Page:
My guidebook to Cuernavaca includes a list of my favorite places in Mexico City and Acapulco. See But I want to share this tip with my readers who frequent the Pacific paradise. I stay in a wonderful condo with a 180-degree view of the bay, but it’s not on the water. Some of the public beaches nearby can look a little seedy and most don’t have a shower or a pool one can jump into to get the sand out of the cracks. I love the deluxe hotels on the Diamante shore at Revolcadero where one can enjoy the beach clubs for minimum consumption.

One of the most beautiful is Quinta Real whose spectacular infinity pool overlooks the crashing waves. One has to pass two security checks to get on the grounds but the effort is worth it. Alas, the day pass fee has now been raised to 750 pesos minimum consumption. That can change at any time since they seem to have a high turnover in managers. Be sure to phone before you go since visitors are not welcomed during high season, holiday weekends, or when there is a convention.

Location and contact information are available at this link:

My current favorite day-pass beach is Mundo Imperial Pierre. (Mundo Imperial bought out the Fairmont Pierre Marquéz and the nearby Princess, and guests at the three hotels can shuttle to the others). One can drive up to the lobby entrance, turn the keys over to the valet, and proceed to the reception desk where credit cards are welcome. The pass includes a large beach towel and your choice of available deck chairs.

The current day pass costs just 500 pesos, about 27 US dollars at the current exchange, and 400 pesos of that is a credit toward consumption. Again, phone ahead to confirm the price and to be sure there is no convention or special event and visitors are welcome. I have gone without a phone call on midweek mornings with nary a problem, but I avoid Acapulco during Christmas holidays, Holy Week, and Puentes (holiday weekends). In July when all the students are on vacation, the pool may be filled with screaming children. There is something anatomical about little kids that they cannot swim without screaming.

The two things I like best about the Pierre are the superb, inexpensive food, and the fact that both pools are deep enough for water aerobics. (Quinta Real’s pool is too shallow for that). If I am going to share an order of guacamole and eat a large lunch, I like to work out in the pool for an hour beforehand. It relieves my conscience and I don’t put on that spare tire at the waist.

In 2019, the restaurant management changed and the pool-side menu took on a much more fast-food nature, hamburgers, hot dogs, tacos, and the like, and some of my favorite dishes like the shrimp coctail and fish tacos Ensenada style were removed. But a waiter told me to try asking for the dining room menu and, if not too busy, they might offer a greater variety of dishes.

Pierre 4

Not a shabby place to dine  at the Pierre with a view of Revolcadero beach,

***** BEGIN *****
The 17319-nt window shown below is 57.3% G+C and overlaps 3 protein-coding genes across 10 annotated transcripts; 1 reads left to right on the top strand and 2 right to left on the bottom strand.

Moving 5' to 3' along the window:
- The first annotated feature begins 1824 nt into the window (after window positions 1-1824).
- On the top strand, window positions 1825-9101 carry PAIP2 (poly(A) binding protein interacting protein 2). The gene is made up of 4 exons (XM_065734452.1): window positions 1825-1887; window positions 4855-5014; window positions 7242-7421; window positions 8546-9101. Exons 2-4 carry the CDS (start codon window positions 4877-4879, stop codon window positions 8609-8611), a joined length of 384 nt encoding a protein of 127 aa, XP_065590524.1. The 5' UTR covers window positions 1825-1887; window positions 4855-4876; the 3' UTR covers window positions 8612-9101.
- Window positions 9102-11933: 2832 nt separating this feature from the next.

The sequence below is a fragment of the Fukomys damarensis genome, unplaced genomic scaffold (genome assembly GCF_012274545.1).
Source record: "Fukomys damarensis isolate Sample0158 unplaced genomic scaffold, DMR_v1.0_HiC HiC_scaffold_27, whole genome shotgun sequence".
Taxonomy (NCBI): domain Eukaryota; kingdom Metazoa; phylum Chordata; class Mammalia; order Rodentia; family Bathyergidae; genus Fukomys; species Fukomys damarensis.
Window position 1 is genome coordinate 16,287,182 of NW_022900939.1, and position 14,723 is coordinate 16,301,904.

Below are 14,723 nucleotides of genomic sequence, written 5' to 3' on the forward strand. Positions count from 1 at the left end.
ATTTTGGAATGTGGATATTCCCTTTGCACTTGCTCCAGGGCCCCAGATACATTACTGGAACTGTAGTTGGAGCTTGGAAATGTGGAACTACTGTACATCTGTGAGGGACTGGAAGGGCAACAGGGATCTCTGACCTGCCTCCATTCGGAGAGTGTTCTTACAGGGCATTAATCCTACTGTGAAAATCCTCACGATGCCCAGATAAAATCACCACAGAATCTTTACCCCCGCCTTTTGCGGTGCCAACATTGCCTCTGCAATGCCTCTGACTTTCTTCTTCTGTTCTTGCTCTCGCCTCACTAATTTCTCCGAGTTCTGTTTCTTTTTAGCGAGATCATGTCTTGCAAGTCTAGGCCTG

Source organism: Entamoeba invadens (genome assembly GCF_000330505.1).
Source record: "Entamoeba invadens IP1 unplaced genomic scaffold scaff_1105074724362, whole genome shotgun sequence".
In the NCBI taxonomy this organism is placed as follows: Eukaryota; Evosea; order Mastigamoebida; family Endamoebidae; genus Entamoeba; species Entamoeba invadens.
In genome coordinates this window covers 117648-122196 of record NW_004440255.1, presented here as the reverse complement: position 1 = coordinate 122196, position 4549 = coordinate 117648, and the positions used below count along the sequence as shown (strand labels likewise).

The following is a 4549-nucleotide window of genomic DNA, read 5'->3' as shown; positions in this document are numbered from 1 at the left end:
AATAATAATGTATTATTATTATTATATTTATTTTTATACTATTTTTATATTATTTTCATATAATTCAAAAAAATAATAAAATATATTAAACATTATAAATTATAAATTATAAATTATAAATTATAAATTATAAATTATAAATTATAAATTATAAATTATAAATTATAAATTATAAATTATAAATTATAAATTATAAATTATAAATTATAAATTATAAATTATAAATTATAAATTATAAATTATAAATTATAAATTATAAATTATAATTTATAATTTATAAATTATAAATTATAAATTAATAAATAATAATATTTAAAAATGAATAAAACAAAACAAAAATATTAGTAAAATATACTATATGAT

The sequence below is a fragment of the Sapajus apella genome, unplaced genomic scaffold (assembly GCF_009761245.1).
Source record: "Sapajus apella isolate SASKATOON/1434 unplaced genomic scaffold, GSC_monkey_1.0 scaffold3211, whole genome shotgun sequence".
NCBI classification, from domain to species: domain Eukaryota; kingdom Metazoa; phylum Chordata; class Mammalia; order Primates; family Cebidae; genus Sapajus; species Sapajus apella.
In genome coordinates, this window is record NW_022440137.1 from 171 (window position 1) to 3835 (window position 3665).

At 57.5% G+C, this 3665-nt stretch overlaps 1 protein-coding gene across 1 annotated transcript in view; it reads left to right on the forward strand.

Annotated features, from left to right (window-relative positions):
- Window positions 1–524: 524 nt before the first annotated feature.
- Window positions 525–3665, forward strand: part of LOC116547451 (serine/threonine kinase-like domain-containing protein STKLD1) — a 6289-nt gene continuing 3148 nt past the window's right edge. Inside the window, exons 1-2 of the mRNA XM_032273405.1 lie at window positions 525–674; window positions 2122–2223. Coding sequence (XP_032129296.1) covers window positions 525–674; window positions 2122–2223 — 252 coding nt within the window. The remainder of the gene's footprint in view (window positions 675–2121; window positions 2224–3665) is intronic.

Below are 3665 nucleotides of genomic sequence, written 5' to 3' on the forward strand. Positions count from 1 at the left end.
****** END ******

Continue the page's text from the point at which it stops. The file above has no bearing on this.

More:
The drawback at Revolcadero beach is there is almost always a red flag flying to warn one about the undertow and when there is a red tide hundreds of jelly fish wash up on the beach. Fortunately I prefer to look at the Pacific from inside the swimming pool. The beach is great for walking however and one can stroll or run for miles along the shore past numerous high-end hotels.

The U.S. State Department’s travel advisory for Mexico recommends that tourists stay in the Costera Alemán hotel zone in the Zona Dorada, or the safer Diamante area. I must spend at least one day of a visit at Condesa beach enjoying the incredible shrimp quesadillas at Beto’s. But the remaining days I want to take the three-minute Macrotunel from the old city out to Diamante and chill out with a good book, una chela bien muerta (an ice-cold beer), and the refreshing pools at the Pierre. See my previous post on the Macrotunel:

I have many other suggestions in my Cuernavaca  guidebook on what to do and where to eat in this charming Pacific port. Unless noted, the photos are courtesy of the Pierre’s webpage:


  1. Dr. Jim,
    I enjoyed the two posts on the new tunnel and the facilities on the Revolcadero playa. The inviting photos and essay motivates one to visit Diamante. We are glad that you have not promoted Acapulco Tradicional, or Old Acapulco from the Zocalo to the end of the peninsula. We already receive enough tourists during vacation periods and puentes, it otherwise has a quiet nature. The family oiented tourists seem to be of patronize small fondas and palaba restaurants. The hotels, those still open, are invariably older and smaller than Diamante. The large Caleta Hotel was bought by Carlos Slim and closed two years ago. The gem of ACA Tradicional would have to be the La Quebrada cliff divers and Isla Roqueta, which only gets better. Many kilometers of trails extend to all parts of the island. The main island beach and two hidden beaches are invariably clean and the water transparent. (The beaches on the mainland still need improvements.) Assigned for vigilance and security, the marines run a tight ship. All must be off the island by 6 p.m. So if a change from miles of beach on the open ocean is desired, considera a visit to the protected playas on the peninsula. The jury is still out on the renovations to the Zocalo which needs more or a professional design input and better materials.

    • Thanks for your tips Jake. The last time I went past the zocalo on a weekday evening it took me an hour from the Naval Base to Liverpool on the Costera. It sure discouraged me from going that far to dine. I imagine after rush hour in the morning one could do it faster. But I am so happy between Condesa and Diamante which are short drives from where I stay that I am unlikely to explore north. Glad you have found your favorite spots also.

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